When you're in an abusive relationship, you may feel like you are all alone. Abusive relationships are more common than you may think. Nationwide domestic violence hotlines in the US typically receive 20,000 calls on an average day.
Growing up, I watched family members struggle in abusive relationships. I have some tips to help you reach out if you, too, are experiencing an abusive relationship.
Reaching out about relationship abuse is tough. When trying to speak up you may experience mental, physical, and financial roadblocks.
Abuser monitoring emails, devices, and other forms of communications
Lack of finances
No access to transportation
Abuser controls resources
Identifying the roadblocks for reaching out about abuse can help you come up with a plan to overcome them.
Proof of Abuse
Having proof of relationship abuse can help you be taken seriously, especially if the person you are confiding in is having trouble accepting that your partner is abusive.
Avoid being monitored by creating a new email address or leaving evidence with a friend.
If possible, use a journal to record abuse and important information like witnesses.
Save abusive communications.
How can you get proof of emotional abuse?
Find Someone to Trust
You may feel hesitant to reach out about abuse because you don't know who to trust. Use the following tips to help you find someone to talk to about the abuse you're experiencing.
Someone You Know
When looking for someone in your life to trust consider the following questions:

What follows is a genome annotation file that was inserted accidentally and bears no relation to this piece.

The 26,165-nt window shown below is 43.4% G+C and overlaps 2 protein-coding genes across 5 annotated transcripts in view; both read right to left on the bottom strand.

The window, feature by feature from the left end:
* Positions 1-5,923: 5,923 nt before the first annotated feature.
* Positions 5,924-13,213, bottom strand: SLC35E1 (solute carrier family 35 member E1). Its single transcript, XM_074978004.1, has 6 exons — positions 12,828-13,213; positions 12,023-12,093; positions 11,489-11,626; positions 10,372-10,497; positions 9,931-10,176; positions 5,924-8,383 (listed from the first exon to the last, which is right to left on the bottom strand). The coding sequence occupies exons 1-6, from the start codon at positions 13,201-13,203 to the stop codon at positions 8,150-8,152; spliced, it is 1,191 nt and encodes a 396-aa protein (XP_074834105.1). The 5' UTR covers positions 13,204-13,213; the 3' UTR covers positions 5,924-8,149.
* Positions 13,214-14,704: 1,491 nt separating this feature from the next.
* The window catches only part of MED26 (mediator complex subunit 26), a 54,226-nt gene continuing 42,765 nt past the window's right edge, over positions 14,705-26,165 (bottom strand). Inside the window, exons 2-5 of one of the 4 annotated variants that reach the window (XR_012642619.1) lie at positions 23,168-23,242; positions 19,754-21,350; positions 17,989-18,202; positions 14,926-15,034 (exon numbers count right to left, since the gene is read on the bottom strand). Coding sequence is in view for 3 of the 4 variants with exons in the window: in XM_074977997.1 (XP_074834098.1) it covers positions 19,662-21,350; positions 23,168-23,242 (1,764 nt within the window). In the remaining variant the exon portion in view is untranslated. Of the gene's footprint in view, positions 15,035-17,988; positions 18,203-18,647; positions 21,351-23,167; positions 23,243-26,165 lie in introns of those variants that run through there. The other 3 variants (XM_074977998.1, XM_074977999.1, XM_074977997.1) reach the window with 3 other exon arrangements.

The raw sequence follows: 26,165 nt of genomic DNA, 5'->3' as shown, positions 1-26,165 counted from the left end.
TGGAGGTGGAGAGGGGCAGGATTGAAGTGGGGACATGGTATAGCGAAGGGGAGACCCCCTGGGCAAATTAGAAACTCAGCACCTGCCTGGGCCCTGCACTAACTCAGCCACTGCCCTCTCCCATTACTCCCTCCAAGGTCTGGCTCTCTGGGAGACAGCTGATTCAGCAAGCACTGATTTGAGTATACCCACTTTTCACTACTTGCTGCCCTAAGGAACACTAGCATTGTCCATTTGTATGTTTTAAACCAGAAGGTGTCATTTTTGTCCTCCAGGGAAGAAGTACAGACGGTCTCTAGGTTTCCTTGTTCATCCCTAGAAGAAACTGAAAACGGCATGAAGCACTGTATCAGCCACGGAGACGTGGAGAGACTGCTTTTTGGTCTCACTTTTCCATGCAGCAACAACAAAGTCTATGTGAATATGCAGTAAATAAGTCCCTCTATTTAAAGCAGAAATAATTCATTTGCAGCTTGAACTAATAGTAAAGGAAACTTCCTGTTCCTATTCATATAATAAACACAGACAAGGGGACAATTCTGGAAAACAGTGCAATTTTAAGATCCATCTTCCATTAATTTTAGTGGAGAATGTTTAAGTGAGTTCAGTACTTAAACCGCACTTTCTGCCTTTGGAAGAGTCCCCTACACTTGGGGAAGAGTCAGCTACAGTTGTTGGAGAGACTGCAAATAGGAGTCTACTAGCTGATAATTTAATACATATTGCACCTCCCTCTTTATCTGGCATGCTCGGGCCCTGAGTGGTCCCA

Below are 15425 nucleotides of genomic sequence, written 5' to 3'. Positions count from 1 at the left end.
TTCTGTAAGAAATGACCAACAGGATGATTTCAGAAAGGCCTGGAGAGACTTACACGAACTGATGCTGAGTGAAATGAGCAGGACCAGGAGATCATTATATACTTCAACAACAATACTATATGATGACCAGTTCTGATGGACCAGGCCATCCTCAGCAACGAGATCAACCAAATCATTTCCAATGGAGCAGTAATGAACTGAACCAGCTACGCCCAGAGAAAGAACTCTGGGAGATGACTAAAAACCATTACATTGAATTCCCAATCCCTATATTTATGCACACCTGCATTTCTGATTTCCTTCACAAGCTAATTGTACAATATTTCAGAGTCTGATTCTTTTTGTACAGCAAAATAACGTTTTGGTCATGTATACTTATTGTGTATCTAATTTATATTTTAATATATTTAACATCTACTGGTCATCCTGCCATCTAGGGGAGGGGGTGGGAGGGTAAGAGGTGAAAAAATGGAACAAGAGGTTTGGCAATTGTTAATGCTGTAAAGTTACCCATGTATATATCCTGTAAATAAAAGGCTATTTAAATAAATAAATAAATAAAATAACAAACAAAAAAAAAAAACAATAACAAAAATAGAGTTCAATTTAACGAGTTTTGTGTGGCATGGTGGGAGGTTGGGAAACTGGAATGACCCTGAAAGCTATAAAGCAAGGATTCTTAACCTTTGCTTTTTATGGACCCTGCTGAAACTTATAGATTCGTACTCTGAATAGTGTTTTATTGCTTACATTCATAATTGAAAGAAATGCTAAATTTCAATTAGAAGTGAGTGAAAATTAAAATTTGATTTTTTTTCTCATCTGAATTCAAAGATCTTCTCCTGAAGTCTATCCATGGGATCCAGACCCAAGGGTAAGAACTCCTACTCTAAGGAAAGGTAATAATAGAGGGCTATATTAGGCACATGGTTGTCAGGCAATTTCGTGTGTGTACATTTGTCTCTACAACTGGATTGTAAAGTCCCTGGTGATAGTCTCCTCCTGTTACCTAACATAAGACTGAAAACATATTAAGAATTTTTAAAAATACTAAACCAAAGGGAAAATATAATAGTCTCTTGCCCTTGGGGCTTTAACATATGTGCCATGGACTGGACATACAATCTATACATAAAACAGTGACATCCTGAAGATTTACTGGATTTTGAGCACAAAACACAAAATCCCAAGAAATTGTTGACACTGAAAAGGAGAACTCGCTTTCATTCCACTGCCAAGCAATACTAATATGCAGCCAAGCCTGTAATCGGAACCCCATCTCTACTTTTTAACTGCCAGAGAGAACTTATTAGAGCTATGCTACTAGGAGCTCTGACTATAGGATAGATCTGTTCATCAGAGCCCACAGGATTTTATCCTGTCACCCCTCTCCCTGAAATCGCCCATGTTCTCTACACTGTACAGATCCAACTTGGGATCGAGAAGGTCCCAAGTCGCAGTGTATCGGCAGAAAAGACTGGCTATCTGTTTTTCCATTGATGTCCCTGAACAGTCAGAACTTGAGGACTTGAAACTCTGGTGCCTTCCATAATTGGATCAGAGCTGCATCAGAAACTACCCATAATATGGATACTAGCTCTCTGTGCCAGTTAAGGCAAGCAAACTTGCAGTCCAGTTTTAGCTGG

Do they continue to reach out even when you are isolated or push them away?
Have they shown concern for your relationship?
Are they reliable?
Are they helpful?
Someone You Don't Know
If you don't feel safe talking to someone in your inner circle, consider the following options:
mandatory reporters — like a nurse, doctor, therapist, or teacher
local law enforcement
Don't feel discouraged if the other person's reaction isn't what you expected. Some people have a hard time accepting that someone is being abused or that someone they know is abusive. Just make sure to "stay calm and firm in your story."
Find a Safe Space to Communicate
If your partner is controlling, they may be monitoring your phone, emails, or in-person conversations. Finding a safe space where you can talk freely about the abuse you are experiencing is important.
Ask your neighbor to use their phone or computer
Buy a prepaid phone
Use a friend's phone
Create a code word to let others know that you need help
Safe Spaces to Reach Out
Look for a place that will not raise your partner's suspicion. This is especially important if your partner is controlling or violent.
Leah's partner is controlling and invades her privacy. What should she consider when looking for a safe space to reach out about the abuse? Select all that apply:
Check out the resources below for more information:
National Domestic Violence Hotline offers information and resources for domestic violence victims.
National Coalition Against Domestic Violence takes you to external resources for victims of domestic violence.
Office of Women's Health helps you find resources by state (if you're not in the US, do a Google search for domestic violence resources in your country or region).
How to Leave an Abusive Relationship — this video offers tips to find a safe way to exit the relationship.
My Plan App will help you develop a safe get-out plan.